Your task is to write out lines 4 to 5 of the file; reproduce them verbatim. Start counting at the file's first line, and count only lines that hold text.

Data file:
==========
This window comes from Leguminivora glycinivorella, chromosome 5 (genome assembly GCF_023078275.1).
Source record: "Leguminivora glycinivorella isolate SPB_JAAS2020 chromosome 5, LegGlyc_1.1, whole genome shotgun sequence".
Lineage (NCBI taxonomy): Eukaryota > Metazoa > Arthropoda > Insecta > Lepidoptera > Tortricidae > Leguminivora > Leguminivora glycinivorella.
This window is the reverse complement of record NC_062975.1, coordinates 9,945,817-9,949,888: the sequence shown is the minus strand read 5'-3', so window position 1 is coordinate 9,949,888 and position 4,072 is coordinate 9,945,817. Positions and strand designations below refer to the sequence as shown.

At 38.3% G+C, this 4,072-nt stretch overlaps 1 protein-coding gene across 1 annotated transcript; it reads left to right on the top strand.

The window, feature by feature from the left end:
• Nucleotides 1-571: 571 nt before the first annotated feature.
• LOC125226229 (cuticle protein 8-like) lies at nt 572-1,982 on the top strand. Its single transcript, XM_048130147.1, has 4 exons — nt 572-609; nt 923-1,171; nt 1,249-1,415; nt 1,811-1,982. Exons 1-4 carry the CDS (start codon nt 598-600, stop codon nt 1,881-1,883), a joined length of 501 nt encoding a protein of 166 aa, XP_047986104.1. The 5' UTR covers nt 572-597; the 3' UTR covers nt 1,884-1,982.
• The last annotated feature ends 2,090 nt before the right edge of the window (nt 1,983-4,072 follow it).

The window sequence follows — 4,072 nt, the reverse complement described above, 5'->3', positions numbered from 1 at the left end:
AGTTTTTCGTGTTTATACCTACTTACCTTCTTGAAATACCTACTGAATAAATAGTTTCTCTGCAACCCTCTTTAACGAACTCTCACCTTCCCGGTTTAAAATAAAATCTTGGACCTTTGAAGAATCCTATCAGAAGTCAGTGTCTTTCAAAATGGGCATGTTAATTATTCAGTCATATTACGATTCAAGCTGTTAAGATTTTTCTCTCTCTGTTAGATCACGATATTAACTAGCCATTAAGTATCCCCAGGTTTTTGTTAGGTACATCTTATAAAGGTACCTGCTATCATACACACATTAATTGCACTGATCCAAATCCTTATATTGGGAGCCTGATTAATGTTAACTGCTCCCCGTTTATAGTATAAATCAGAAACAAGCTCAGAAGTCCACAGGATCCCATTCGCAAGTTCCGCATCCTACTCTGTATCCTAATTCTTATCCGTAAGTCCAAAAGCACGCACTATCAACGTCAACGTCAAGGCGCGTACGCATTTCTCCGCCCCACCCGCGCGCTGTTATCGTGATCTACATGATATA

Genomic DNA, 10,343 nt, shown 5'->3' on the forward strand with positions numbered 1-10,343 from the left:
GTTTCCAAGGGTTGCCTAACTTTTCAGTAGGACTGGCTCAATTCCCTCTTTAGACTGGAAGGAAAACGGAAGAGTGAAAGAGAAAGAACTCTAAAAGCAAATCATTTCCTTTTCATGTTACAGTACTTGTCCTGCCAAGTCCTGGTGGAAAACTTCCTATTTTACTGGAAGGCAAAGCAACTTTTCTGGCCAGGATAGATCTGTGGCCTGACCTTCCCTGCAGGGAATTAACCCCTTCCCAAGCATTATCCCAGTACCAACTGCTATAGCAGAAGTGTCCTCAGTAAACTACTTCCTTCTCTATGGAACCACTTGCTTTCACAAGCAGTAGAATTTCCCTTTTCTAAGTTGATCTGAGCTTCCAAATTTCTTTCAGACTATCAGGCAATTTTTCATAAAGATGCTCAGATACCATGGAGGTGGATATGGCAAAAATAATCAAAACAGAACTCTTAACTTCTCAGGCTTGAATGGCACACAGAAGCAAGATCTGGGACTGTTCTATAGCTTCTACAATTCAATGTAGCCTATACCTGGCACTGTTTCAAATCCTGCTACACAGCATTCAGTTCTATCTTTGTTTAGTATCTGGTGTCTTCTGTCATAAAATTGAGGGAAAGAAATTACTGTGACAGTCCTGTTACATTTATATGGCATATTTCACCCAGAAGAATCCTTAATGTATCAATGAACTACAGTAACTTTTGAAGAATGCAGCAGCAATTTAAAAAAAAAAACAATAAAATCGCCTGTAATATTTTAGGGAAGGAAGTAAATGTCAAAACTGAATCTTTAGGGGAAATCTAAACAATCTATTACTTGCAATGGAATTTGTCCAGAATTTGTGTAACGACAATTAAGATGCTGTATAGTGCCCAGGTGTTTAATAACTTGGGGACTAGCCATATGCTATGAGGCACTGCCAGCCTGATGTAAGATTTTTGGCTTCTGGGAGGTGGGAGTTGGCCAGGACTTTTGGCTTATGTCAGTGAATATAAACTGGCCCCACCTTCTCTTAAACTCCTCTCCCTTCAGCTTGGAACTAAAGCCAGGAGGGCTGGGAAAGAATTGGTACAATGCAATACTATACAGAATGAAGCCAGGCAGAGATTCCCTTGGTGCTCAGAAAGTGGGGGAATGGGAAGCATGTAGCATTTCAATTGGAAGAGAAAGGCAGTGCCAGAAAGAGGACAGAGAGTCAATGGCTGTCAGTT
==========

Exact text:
This window is the reverse complement of record NC_062975.1, coordinates 9,945,817-9,949,888: the sequence shown is the minus strand read 5'-3', so window position 1 is coordinate 9,949,888 and position 4,072 is coordinate 9,945,817. Positions and strand designations below refer to the sequence as shown.

At 38.3% G+C, this 4,072-nt stretch overlaps 1 protein-coding gene across 1 annotated transcript; it reads left to right on the top strand.